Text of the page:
Trump may have handed China keys to the kingdom by exiting Paris pact
UNITED STATES President Donald Trump has just announced his intention to pull his country out of a global climate pact, which he says is “unfair at the highest level to the United States”.
The backlash has been swift and heavy. In the hours following Trump’s speech on Thursday afternoon, countless criticisms have been leveled at the president – from world leaders and top environmentalists to the biggest business and technology giants.
Tesla’s Elon Musk and Walt Disney Co.’s CEO Bob Iger have both withdrawn from Trump’s advisory council in protest of his decision. Apple’s Tim Cook expressed his disappointment in a letter to employees, seen by Bloomberg, and said he tried to convince Trump not to make such a decision.
Cook said in the letter.
“Climate change is real and we all share a responsibility to fight it.”
“I know many of you share my disappointment with the White House’s decision.”
Twitter’s Jack Dorsey and Facebook’s Mark Zuckerberg also added their thoughts of disappointment. Dorsey said the move was “incredibly short-sighted” and “backwards”, while Zuckerberg expressed concern it “puts our children at risk”.
But perhaps most apt was Goldman Sachs Group Inc.’s Lloyd Blankfein’s response. He was so dismayed by the president’s decision he posted for the first time on Twitter since he joined the platform in 2011:
Today's decision is a setback for the environment and for the U.S.'s leadership position in the world. #ParisAgreement
— Lloyd Blankfein (@lloydblankfein) June 1, 2017
Blankfein’s opinion has been echoed worldwide, with many wondering: Has Trump’s decision opened the door for China to become the global leader in environmental issues, green technology, and other global matters beyond climate change?
China has been arming itself to fill this position for years, in an effort to reach its goal of stopping carbon emissions growth by 2030.
According to the Associated Press, China has beaten the US in its transition to renewable energy. It produces a fifth of its electricity from renewable sources, whereas the US only generates about 13 percent of its electricity that way.
China has also been aggressively charging towards dominance in the electric vehicle market, announcing plans in February to transform its taxi fleet to electric cars within five years – that’s 70,000 gas and diesel-powered cars it wishes to replace, reported Forbes.
SEE ALSO: ‘It’s about exploration’: NASA’s Dennis Andruyck talks climate change, big data and Mars
China’s President Xi Jinping has pledged to “protect” the Paris climate deal time and time again, and in an address to the United Nations in Geneva earlier this year, he said: “The Paris agreement is a milestone in the history of climate governance. We must ensure this endeavor is not derailed.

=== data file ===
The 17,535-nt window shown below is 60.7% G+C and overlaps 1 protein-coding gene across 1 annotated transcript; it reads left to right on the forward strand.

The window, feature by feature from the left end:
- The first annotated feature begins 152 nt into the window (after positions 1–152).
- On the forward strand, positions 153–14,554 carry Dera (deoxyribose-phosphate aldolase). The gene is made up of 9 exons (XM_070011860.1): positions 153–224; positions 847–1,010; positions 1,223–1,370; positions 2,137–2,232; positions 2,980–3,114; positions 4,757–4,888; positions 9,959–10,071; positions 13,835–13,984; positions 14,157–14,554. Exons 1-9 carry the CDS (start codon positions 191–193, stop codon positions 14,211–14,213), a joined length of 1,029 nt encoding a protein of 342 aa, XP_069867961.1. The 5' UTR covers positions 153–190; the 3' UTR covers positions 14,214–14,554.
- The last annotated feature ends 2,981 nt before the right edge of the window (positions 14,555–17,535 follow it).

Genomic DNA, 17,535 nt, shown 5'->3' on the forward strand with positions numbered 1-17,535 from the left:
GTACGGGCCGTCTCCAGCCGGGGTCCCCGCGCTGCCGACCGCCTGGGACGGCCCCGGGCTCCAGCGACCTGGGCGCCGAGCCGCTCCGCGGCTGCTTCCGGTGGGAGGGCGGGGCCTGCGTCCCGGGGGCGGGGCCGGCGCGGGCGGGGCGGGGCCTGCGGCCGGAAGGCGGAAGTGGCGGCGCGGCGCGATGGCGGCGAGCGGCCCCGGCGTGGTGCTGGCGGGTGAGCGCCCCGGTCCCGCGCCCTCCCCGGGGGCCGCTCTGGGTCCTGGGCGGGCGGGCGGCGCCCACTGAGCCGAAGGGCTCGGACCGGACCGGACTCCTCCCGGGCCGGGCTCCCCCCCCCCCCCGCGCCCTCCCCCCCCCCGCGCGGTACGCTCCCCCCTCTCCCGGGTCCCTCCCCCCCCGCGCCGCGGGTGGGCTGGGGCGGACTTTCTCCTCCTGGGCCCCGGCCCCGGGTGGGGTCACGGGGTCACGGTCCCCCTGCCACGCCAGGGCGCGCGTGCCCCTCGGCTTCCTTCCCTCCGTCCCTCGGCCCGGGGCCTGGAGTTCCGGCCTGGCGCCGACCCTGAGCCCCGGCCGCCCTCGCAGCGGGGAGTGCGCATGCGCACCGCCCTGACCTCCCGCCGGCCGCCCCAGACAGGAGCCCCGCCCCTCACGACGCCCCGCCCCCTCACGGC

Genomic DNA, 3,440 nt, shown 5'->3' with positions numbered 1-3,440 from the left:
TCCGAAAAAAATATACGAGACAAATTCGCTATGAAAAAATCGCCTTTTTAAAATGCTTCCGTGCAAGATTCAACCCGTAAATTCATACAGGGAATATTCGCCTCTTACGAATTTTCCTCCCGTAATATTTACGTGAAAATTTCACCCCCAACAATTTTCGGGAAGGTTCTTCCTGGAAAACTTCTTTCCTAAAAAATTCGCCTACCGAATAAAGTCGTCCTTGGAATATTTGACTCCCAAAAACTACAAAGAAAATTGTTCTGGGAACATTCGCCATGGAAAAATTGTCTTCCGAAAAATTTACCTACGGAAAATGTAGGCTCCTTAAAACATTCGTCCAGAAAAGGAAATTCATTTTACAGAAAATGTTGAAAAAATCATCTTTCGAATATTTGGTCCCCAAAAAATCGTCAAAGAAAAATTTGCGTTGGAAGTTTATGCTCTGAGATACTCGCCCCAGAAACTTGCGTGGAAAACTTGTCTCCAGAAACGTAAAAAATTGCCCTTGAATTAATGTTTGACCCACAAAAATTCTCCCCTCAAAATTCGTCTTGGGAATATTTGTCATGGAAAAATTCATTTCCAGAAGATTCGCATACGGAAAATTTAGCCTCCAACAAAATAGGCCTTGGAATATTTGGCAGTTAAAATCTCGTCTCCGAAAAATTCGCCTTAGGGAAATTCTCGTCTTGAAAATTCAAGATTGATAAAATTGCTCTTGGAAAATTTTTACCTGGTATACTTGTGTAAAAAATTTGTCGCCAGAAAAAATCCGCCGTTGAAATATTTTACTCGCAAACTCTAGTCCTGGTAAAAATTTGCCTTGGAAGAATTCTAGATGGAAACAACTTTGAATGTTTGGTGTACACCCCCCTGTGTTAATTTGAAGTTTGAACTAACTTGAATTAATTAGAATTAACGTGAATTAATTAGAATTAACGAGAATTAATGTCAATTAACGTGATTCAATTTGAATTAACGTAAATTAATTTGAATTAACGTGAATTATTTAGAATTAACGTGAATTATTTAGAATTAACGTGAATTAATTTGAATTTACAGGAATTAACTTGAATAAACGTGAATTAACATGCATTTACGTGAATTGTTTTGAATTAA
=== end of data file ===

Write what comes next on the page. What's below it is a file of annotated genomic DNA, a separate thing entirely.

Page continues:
“All parties should work together to implement the Paris agreement. China will continue to take steps to tackle climate change and fully honor its obligations.”
Xi and Trump’s opinions on climate change couldn’t be more different.
While Xi has positioned himself as a protector of the environment, Trump has labeled climate change a “hoax” during his campaign trail for the presidency, and also derided the facts as “expensive global warming bullshit“.
He has also repeatedly blamed China for global pollution:
We should be focusing on beautiful, clean air & not on wasteful & very expensive GLOBAL WARMING bullshit! China & others are hurting our air
— Donald J. Trump (@realDonaldTrump) December 15, 2013
The concept of global warming was created by and for the Chinese in order to make U.S. manufacturing non-competitive.
— Donald J. Trump (@realDonaldTrump) November 6, 2012
So, it comes as no surprise the Chinese government saw Trump’s decision coming, and have begun preparing themselves. Premier Li Keqiang has scheduled a meeting with officials from the European Union to discuss the matter on Friday in Brussels.
Jerry Brown, governor of California – US’ largest state economy – told AP he would be travelling to China this week to “build foreign support for carbon-cutting efforts”. He said alliances with China would “build momentum for a clean-energy future”.
China’s desire and single-minded drive to take leadership in technological advances has given them an edge in many sectors globally. And now with Trump stepping aside and bowing them into a position of command in matters of the Earth, China is that much closer to claiming the coveted keys to the kingdom of global influence, significance and power.
- Analog Devices reaffirms its position in Singapore’s semiconductor market with a new facility
- The US is preparing an executive order to restrict investments in China, but Elon Musk isn’t worried about it
- SEMI: The five Ws and one H to a supply chain initiative for the semiconductor industry.
- Dark Pink: The cyber tune you never wanted to hear
- Untie Nots set to transform loyalty for Singapore’s largest supermarket chain